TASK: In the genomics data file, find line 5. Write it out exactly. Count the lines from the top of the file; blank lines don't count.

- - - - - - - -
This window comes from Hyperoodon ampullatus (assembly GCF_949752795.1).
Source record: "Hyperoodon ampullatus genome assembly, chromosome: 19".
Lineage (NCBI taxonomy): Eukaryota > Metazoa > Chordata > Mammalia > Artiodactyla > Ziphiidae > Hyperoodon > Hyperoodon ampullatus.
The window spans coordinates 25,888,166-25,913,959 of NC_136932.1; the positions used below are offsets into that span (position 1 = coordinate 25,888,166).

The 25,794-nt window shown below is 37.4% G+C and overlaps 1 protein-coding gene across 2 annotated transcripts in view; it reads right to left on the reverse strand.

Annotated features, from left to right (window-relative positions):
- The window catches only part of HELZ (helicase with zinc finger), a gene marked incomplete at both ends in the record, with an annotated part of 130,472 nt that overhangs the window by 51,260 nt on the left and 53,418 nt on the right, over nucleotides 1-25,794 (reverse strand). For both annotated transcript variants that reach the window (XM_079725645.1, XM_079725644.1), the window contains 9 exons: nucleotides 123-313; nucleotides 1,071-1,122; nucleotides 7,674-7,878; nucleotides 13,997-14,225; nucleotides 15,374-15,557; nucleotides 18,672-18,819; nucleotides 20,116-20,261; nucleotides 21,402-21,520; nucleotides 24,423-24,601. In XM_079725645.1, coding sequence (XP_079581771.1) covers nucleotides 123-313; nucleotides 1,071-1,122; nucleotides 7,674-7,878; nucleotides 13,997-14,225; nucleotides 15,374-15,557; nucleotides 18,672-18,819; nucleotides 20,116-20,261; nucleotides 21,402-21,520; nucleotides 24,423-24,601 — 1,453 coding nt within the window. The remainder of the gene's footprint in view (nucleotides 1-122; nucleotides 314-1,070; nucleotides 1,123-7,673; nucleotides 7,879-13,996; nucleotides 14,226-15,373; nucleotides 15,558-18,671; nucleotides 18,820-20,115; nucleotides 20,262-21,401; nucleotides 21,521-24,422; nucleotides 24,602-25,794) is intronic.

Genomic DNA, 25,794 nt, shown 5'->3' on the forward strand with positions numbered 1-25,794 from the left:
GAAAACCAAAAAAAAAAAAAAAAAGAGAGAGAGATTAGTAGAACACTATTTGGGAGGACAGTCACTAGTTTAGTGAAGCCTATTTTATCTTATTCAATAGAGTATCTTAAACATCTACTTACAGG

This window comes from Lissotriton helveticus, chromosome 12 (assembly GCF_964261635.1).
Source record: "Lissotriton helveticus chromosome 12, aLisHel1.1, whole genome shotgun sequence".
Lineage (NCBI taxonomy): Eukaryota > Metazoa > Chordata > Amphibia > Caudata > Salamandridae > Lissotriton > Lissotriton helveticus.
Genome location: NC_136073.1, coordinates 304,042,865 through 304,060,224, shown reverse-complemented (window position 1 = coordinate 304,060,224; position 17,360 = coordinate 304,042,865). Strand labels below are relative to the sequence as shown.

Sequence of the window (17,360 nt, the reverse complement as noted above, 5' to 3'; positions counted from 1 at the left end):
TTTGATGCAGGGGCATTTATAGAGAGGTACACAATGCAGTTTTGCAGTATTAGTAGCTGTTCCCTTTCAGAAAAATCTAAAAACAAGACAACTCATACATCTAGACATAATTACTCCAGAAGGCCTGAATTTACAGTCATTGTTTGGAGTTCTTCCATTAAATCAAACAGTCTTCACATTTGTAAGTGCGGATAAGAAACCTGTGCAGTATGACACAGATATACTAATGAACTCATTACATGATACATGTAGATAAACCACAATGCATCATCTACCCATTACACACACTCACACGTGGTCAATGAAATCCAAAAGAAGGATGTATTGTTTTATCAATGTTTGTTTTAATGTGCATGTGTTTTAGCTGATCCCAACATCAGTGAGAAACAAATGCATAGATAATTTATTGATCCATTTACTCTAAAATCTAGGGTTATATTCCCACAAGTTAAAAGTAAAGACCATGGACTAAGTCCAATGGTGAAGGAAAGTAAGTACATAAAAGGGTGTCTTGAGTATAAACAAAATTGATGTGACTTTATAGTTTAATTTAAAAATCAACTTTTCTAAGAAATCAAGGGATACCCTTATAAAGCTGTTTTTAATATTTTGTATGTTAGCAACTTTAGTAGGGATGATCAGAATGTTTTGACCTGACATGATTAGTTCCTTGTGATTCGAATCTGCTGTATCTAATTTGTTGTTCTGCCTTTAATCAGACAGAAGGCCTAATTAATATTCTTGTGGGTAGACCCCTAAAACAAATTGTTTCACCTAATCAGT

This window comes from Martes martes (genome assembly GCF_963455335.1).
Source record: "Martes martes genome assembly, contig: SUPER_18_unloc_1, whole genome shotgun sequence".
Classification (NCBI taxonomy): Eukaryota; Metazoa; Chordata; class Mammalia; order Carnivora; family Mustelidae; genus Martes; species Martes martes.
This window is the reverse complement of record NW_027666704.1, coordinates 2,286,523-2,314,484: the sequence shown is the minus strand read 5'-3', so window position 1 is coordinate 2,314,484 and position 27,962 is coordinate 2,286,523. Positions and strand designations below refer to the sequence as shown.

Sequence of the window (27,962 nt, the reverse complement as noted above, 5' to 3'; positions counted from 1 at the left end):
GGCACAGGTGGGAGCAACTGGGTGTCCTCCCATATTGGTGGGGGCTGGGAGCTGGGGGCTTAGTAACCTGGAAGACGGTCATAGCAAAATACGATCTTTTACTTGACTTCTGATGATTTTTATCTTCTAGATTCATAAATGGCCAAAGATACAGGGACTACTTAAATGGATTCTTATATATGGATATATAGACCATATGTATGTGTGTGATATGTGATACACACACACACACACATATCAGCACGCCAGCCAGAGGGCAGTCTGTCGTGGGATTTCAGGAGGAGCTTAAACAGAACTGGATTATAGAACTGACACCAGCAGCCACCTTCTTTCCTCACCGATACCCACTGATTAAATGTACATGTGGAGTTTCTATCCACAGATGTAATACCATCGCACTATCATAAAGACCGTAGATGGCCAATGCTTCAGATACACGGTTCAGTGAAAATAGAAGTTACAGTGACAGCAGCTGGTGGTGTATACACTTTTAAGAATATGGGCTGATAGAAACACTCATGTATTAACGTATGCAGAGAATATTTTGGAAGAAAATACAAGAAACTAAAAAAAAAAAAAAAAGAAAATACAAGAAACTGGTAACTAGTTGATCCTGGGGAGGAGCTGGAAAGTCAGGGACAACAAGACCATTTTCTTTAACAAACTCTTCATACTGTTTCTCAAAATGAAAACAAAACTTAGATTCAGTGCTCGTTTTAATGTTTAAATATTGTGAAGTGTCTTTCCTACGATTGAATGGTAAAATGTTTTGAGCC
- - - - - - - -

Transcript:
The 25,794-nt window shown below is 37.4% G+C and overlaps 1 protein-coding gene across 2 annotated transcripts in view; it reads right to left on the reverse strand.